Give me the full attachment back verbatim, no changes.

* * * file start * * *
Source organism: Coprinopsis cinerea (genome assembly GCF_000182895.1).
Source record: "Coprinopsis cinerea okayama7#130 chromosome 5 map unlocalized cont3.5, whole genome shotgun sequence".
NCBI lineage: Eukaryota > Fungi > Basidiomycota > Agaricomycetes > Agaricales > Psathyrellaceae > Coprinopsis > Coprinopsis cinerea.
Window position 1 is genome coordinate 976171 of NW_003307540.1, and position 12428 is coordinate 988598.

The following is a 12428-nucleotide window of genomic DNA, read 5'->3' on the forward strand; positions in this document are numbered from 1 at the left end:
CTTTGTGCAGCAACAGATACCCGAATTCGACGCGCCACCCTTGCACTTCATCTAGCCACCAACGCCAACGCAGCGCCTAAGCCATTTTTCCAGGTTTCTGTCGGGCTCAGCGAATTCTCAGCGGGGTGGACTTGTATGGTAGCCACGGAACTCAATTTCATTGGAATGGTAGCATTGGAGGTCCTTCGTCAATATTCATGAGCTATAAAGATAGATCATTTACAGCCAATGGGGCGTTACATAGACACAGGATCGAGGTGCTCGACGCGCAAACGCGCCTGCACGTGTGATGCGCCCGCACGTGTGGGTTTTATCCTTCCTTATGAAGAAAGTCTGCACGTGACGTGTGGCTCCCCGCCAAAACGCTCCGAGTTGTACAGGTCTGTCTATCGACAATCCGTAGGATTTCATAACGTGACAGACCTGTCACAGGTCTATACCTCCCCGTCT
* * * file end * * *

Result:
Source organism: Coprinopsis cinerea (genome assembly GCF_000182895.1).
Source record: "Coprinopsis cinerea okayama7#130 chromosome 5 map unlocalized cont3.5, whole genome shotgun sequence".
NCBI lineage: Eukaryota > Fungi > Basidiomycota > Agaricomycetes > Agaricales > Psathyrellaceae > Coprinopsis > Coprinopsis cinerea.
Window position 1 is genome coordinate 976171 of NW_003307540.1, and position 12428 is coordinate 988598.

The following is a 12428-nucleotide window of genomic DNA, read 5'->3' on the forward strand; positions in this document are numbered from 1 at the left end:
CTTTGTGCAGCAACAGATACCCGAATTCGACGCGCCACCCTTGCACTTCATCTAGCCACCAACGCCAACGCAGCGCCTAAGCCATTTTTCCAGGTTTCTGTCGGGCTCAGCGAATTCTCAGCGGGGTGGACTTGTATGGTAGCCACGGAACTCAATTTCATTGGAATGGTAGCATTGGAGGTCCTTCGTCAATATTCATGAGCTATAAAGATAGATCATTTACAGCCAATGGGGCGTTACATAGACACAGGATCGAGGTGCTCGACGCGCAAACGCGCCTGCACGTGTGATGCGCCCGCACGTGTGGGTTTTATCCTTCCTTATGAAGAAAGTCTGCACGTGACGTGTGGCTCCCCGCCAAAACGCTCCGAGTTGTACAGGTCTGTCTATCGACAATCCGTAGGATTTCATAACGTGACAGACCTGTCACAGGTCTATACCTCCCCGTCT